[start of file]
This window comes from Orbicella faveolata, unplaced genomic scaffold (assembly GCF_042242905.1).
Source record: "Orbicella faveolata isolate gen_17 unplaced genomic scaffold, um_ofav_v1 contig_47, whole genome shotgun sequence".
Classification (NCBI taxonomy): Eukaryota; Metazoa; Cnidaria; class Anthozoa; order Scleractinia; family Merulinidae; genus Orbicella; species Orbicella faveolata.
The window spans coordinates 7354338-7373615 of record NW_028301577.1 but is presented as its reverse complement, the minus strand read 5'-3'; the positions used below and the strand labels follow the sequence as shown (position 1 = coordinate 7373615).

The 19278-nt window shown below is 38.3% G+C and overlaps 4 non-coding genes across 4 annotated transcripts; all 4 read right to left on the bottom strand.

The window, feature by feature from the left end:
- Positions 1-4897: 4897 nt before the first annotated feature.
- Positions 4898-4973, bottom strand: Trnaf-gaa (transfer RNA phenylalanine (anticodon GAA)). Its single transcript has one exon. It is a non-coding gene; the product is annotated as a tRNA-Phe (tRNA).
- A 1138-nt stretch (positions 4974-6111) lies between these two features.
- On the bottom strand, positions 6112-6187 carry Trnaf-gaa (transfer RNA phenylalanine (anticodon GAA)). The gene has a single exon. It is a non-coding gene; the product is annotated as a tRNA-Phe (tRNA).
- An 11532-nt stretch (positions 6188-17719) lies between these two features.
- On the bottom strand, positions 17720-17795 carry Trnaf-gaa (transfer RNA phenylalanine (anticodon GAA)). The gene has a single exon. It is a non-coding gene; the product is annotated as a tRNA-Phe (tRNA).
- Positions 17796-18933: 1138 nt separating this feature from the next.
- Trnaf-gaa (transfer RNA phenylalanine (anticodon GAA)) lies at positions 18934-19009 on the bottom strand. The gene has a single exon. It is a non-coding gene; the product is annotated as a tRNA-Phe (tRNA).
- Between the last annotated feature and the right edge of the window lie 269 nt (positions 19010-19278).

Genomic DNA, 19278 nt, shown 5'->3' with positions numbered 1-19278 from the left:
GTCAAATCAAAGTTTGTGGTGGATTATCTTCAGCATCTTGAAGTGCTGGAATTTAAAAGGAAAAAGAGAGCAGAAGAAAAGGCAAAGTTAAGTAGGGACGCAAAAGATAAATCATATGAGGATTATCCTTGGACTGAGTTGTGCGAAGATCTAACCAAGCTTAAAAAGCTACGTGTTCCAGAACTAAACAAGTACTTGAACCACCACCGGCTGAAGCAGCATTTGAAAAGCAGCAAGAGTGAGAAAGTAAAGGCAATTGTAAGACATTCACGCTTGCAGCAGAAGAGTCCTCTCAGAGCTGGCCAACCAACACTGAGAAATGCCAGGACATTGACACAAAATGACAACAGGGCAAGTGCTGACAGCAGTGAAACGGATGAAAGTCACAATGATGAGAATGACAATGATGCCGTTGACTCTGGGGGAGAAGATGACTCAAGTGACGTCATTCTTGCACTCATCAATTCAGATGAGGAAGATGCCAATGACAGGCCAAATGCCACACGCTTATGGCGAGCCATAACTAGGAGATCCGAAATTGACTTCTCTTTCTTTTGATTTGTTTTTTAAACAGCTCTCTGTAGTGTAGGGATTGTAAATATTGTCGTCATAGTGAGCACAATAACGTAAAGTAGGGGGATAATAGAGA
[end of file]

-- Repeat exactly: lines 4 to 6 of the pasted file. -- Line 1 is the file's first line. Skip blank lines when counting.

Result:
The window spans coordinates 7354338-7373615 of record NW_028301577.1 but is presented as its reverse complement, the minus strand read 5'-3'; the positions used below and the strand labels follow the sequence as shown (position 1 = coordinate 7373615).

The 19278-nt window shown below is 38.3% G+C and overlaps 4 non-coding genes across 4 annotated transcripts; all 4 read right to left on the bottom strand.

The window, feature by feature from the left end: